He avers that the death of his intestate was caused by the gross and wanton carelessness, recklessness and negligence on the part of the defendant, and its agents, servants and employees in charge of and operating said train in running said train by the point at which he was working at a high and unlawful and reckless rate of speed and without giving him any warning of its approach, and also by failing to stop or check the speed of said train after they discovered his peril.
He avers that there was nothing to prevent the defendant's agents, servants, employees in charge of said train from seeing his intestate while he was on the track, in ample time to have stopped said train or checked the speed thereof and prevented his death.
He avers that the defendant's servants and employees in charge of said train failed to exercise ordinary care and caution to prevent said injury aforesaid after they discovered that he was on said track and failed to stop said train or check the speed thereof in any way until after they had run over and killed his intestate and then said train was stopped.
He avers that the defendant's servants and employees operating said train saw his intestate on said track, or could by the exercise of ordinary care and caution, have seen him in ample time to have stopped said train or so reduced the speed thereof as to have prevented said accident, but they recklessly and negligently, after discovering his position on the track, continued to run said train at said high and excessive rate of speed and made no effort to stop said train and prevent said accident.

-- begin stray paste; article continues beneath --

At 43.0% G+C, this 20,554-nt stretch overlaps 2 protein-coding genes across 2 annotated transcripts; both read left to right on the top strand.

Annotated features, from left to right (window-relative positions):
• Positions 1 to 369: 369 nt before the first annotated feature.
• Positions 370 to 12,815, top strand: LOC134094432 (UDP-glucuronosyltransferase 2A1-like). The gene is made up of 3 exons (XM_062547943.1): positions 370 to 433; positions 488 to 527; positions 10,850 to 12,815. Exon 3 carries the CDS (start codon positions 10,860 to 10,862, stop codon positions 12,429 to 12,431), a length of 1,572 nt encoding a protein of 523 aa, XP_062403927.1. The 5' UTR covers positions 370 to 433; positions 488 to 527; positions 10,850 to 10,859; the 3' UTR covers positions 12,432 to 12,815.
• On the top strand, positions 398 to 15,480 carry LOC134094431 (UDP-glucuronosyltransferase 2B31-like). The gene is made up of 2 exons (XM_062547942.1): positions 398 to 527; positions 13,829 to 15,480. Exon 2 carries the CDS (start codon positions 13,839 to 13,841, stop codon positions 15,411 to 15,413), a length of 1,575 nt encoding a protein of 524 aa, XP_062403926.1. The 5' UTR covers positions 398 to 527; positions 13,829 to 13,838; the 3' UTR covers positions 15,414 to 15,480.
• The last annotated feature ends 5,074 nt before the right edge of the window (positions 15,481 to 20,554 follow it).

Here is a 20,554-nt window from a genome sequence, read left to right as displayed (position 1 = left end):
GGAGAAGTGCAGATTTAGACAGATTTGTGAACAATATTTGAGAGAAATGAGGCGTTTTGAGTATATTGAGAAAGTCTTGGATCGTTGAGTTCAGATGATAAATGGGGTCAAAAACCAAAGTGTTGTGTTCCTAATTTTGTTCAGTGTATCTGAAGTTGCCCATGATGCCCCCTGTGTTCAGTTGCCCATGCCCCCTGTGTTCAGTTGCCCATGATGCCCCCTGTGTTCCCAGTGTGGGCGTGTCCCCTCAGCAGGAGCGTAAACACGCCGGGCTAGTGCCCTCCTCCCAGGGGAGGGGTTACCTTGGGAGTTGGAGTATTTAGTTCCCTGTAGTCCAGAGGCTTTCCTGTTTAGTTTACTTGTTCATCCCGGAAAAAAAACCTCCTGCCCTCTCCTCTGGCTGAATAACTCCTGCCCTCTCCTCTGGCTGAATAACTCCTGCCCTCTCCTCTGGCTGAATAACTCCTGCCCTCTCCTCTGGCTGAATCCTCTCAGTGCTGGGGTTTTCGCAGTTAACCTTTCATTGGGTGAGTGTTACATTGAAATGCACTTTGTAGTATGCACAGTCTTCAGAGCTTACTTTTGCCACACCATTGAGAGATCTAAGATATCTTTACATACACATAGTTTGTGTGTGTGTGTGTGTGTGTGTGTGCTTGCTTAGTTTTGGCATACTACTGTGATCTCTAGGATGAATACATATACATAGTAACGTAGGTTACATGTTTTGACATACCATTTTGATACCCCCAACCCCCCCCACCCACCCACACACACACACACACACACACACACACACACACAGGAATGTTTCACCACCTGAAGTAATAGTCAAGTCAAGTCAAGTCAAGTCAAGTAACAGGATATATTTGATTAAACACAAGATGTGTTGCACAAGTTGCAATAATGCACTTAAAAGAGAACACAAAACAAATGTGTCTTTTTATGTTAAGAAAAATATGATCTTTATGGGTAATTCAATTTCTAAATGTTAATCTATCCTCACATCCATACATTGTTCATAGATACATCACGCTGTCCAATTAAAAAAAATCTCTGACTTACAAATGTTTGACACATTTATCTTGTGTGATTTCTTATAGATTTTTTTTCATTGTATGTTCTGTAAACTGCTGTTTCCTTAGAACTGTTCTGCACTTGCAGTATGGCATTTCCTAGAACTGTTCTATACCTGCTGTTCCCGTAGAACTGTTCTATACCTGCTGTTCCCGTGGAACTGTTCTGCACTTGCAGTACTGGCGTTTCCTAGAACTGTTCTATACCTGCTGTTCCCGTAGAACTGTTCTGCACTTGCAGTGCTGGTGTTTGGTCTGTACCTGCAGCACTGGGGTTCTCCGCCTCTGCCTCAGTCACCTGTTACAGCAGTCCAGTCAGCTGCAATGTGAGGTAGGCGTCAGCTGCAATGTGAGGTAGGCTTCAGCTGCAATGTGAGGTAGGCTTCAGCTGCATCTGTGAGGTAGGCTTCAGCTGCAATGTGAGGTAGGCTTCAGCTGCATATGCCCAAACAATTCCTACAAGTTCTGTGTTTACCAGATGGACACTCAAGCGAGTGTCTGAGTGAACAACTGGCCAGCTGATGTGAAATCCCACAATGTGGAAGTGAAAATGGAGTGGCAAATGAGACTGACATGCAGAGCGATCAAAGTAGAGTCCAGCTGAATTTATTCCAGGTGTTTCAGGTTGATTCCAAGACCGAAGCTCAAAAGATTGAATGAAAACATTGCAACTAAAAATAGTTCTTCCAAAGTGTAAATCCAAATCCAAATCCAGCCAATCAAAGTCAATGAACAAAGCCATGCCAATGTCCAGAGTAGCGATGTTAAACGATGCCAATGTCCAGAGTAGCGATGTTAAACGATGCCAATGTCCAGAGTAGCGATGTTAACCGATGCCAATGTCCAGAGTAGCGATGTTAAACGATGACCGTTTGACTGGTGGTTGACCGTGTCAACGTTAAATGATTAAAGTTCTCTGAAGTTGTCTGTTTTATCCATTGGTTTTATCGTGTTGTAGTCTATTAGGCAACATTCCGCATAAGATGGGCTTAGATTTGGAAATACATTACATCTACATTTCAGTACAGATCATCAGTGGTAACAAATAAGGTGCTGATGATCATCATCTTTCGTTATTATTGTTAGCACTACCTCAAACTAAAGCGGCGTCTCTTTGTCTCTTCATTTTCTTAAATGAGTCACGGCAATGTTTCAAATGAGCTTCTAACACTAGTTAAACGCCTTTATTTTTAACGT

He avers that the deceased was a young man and inexperienced in railroad work, and had only a few weeks experience on the same and could not therefore appreciate the dangers incident to such work, and the defendant failed to warn him of such danger.
He avers that all of defendant's said failures, wrongs, acts and omissions directly and approximately caused deceased's death and the deceased was without fault or contributory negligence therein and none of said dangers were assumed by said deceased, the same being unusual and unnecessary to his services of employment and were caused by the defendant's gross negligence and recklessness, and in violation of defendant's absolute duty toward the deceased and deceased's death being of such natural and probably result for defendant's said negligence as should have been reasonably foreseen by the defendant and avoided by the exercise of proper care and caution.
The deceased was twenty-three years of age, in robust health and a young man of good habits and good prospects in life. He was at that time earning good wages, and out of said earnngs contributed to the support of his father, the plaintiff, who is his next of kin and sole beneficiary, for whose use and benefit this action is brought, deceased having left no wife or children, and plaintiff has been deprived of his earnings and his society and companionship and his estate has thus been deprived of the value of his life.
Wherefore plaintiff sues the defendant for the sum of $10,000 damages,
and respectfully demands a jury to try said cause and assess his
Baskerville, Collier & McGlothlin
J. T. Durham
Attorneys for Plaintiff
J. M. Smart, Admr.
L & N RR Co. Circuit Court
Comes defendant and for plea says it is not guilty of the things plaintiff has alleged in his declaration.
Seay & Seay